Fall is in full swing, and that means fall sports are well underway! Whether your little surfers play football, baseball, soccer or hit the pool for swim team, there’s no doubt that weekends are now full of sports, sports, sports.
And with these sports activities, how many of us are grabbing bottles of sports drinks like Gatorade or Powerade for our kids or even ourselves?
Gatorade is probably the most popular and easily recognized brand of sports drink. Developed in the 1960s at the University of Florida, it was created by a team of researchers to replenish carbohydrates that athletes burned during sporting activities. It was also meant to replace the water and electrolytes that these same athletes lost. As the University of Florida’s mascot was the Gators, it made sense they named this beverage, “Gatorade”.
What are the Ingredients?
These sports drinks contain water, sucrose (table sugar), dextrose (more sugar), salt, monopotassium phosphate (soluble potassium), salt (electrolytes), sodium citrate and citric acid. With a multitude of delicious flavors to choose from, it’s no wonder so many of us choose these options for ourselves and our kids.
In its original design, as it was at the University of Florida, these drinks are meant to replenish what athletes are losing through physical exertion. This ability to recover quickly allows athletes to maintain performance and sustain endurance. But when we drink them without physical exertion, we are ingesting empty calories and loads of sugar.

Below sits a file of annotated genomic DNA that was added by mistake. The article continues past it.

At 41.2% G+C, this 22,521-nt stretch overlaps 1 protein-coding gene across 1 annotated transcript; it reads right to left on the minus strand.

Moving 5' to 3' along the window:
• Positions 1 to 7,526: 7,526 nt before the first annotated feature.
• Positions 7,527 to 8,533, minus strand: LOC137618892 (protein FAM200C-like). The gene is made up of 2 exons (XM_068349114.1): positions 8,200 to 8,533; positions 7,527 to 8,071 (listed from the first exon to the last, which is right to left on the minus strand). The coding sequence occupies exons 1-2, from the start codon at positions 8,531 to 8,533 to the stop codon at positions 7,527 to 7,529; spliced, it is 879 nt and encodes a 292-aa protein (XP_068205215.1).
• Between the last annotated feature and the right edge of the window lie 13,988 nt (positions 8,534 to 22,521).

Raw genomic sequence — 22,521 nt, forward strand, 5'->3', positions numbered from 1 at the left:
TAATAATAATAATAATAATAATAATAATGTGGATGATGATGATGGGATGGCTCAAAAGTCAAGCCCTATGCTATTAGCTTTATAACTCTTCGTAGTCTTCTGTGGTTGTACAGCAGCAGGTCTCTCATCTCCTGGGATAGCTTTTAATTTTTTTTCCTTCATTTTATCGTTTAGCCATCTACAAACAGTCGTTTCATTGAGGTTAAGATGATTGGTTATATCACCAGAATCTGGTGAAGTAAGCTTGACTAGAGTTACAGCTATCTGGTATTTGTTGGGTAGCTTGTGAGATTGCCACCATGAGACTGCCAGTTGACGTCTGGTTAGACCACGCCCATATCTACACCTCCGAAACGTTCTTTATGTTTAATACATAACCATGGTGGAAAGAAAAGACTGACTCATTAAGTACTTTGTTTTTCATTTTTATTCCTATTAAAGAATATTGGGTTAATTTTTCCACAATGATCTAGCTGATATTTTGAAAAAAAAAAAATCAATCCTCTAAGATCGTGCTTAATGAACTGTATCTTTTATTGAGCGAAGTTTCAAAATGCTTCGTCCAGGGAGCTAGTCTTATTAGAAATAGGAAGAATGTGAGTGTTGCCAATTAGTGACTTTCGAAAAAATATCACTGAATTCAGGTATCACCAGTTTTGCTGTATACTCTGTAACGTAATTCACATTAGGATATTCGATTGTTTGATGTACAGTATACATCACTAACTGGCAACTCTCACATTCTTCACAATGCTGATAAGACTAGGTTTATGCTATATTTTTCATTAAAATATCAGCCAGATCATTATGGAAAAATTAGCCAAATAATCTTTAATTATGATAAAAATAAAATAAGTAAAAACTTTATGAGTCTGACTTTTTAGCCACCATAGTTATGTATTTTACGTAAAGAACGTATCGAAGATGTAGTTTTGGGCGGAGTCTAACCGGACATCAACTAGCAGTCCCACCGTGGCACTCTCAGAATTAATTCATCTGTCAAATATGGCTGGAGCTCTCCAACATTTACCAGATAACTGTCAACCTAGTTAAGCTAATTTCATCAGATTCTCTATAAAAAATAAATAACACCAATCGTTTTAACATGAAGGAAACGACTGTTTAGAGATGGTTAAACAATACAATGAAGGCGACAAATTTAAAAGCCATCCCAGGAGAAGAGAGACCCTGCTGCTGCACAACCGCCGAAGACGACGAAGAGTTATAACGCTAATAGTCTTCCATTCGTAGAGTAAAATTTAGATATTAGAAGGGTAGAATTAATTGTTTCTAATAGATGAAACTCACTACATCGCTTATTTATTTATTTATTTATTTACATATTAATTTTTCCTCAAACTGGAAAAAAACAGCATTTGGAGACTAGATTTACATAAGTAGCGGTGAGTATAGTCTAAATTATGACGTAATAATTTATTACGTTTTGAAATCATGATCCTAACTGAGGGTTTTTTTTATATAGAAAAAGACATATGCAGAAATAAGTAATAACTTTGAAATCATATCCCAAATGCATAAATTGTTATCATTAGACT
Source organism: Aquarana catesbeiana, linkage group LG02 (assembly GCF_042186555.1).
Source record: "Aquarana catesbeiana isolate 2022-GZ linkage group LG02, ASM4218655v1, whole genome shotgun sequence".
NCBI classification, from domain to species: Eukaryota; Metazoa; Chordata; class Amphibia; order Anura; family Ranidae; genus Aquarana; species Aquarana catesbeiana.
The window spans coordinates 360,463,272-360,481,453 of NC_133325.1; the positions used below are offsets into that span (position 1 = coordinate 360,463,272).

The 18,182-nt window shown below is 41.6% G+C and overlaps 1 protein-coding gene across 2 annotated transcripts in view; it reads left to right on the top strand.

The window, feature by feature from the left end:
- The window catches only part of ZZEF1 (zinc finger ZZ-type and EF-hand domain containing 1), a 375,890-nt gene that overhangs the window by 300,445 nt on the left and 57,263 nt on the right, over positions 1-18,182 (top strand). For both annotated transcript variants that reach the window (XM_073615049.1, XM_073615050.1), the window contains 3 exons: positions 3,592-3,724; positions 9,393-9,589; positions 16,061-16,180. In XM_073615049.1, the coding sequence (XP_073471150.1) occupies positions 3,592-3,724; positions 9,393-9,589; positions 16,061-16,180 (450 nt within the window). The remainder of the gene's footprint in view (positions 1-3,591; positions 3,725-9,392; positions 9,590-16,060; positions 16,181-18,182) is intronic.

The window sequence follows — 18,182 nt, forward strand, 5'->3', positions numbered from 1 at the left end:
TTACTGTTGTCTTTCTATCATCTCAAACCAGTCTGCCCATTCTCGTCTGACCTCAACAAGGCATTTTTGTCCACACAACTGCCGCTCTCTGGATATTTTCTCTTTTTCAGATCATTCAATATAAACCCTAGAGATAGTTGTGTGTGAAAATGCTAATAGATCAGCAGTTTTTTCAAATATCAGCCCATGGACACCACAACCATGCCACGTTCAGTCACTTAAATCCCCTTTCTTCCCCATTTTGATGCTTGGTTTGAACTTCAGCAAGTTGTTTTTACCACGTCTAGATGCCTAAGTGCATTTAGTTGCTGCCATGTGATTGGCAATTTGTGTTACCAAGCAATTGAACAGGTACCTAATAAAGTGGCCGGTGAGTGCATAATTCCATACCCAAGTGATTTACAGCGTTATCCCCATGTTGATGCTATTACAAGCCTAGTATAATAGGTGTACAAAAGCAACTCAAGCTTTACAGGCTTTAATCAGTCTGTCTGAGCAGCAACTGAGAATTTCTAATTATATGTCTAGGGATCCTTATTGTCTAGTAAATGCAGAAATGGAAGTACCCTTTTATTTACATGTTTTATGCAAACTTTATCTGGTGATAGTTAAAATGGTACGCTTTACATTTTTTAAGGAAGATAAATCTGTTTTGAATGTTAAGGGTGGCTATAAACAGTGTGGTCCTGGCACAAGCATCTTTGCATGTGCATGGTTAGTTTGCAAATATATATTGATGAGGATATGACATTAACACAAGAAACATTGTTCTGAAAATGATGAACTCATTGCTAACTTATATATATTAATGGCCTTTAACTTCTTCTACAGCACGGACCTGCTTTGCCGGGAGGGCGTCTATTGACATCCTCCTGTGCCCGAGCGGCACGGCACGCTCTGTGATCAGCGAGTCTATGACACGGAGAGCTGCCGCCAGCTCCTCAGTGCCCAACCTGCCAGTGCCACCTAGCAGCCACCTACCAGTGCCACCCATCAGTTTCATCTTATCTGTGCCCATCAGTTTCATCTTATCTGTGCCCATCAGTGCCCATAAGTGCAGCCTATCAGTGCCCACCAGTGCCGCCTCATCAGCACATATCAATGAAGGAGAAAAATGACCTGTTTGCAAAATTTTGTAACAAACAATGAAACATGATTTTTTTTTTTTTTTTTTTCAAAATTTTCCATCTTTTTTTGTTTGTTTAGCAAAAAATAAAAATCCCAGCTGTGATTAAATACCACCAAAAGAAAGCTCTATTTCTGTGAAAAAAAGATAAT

How These Drinks Affect Your Teeth
There are large amounts of sugar that can contribute to obesity, tooth decay and hyperactivity found in sports drinks. Too much sugar sitting on our teeth fuels cavities and can lead to exposure of the inner layers of our teeth that may become sensitive and painful.
These sweetened beverages also can contain high levels of acid that can cause tooth erosion. These acid attacks on our teeth last for about 20 minutes each. With every sip you take of these sugary drinks, you renew the acid attack on your teeth and the damage it does to your teeth. Drinking water is an easy way to rinse this sugar off your teeth. However, if you are gulping down a sports drink, chances are you aren’t also drinking water.
If your little surfers are drinking these sports drinks when they are not being active, they have less need of replenishing carbs, calories and electrolytes. So they can become as dangerous to our teeth as drinking a soft drink.
The best way to hydrate your little surfer, whether they are on the gridiron, the mound or just resting at home is to give them water. Water will keep teeth clean of sugar and acid, but it also gives our bodies everything they need for proper hydration.
If your kids do drink sports drinks, look for ones that have less sugar. Monitor when and how often they drink them so they don’t overdo it. The amount of sugar in a 12-oz sports drink is comparable to a 12-oz soda. Be sure your kiddos are also brushing and flossing to keep sugars and acids off their teeth.
Smile Surfers Pediatric Dentists
If you have any questions about how to care for your child’s teeth, levels of recommended sugar, or other dentistry-related questions, please don’t hesitate to reach out to our board-certified pediatric dentists!
Two locations to serve you:
Richland: (509) 946-9999 www.Richland.SmileSurfers.com
Sumner: (253) 833-5137 www.Sumner.SmileSurfers.com